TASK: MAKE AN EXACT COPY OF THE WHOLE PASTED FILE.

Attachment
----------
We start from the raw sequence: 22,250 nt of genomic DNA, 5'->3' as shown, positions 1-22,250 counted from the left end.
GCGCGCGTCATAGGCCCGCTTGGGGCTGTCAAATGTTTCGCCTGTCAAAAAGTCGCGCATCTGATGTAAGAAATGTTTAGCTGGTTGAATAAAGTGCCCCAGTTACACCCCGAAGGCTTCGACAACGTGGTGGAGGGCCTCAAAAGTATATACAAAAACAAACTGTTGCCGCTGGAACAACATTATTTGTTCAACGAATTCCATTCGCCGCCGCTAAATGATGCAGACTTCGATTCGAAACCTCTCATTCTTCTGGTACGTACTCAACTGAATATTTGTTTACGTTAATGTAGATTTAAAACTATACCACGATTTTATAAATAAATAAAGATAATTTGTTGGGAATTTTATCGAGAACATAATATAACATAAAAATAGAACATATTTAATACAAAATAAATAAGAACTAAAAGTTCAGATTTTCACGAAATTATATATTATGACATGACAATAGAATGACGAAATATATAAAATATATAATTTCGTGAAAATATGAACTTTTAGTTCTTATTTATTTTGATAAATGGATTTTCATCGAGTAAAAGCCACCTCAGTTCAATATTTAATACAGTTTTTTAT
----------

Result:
We start from the raw sequence: 22,250 nt of genomic DNA, 5'->3' as shown, positions 1-22,250 counted from the left end.
GCGCGCGTCATAGGCCCGCTTGGGGCTGTCAAATGTTTCGCCTGTCAAAAAGTCGCGCATCTGATGTAAGAAATGTTTAGCTGGTTGAATAAAGTGCCCCAGTTACACCCCGAAGGCTTCGACAACGTGGTGGAGGGCCTCAAAAGTATATACAAAAACAAACTGTTGCCGCTGGAACAACATTATTTGTTCAACGAATTCCATTCGCCGCCGCTAAATGATGCAGACTTCGATTCGAAACCTCTCATTCTTCTGGTACGTACTCAACTGAATATTTGTTTACGTTAATGTAGATTTAAAACTATACCACGATTTTATAAATAAATAAAGATAATTTGTTGGGAATTTTATCGAGAACATAATATAACATAAAAATAGAACATATTTAATACAAAATAAATAAGAACTAAAAGTTCAGATTTTCACGAAATTATATATTATGACATGACAATAGAATGACGAAATATATAAAATATATAATTTCGTGAAAATATGAACTTTTAGTTCTTATTTATTTTGATAAATGGATTTTCATCGAGTAAAAGCCACCTCAGTTCAATATTTAATACAGTTTTTTAT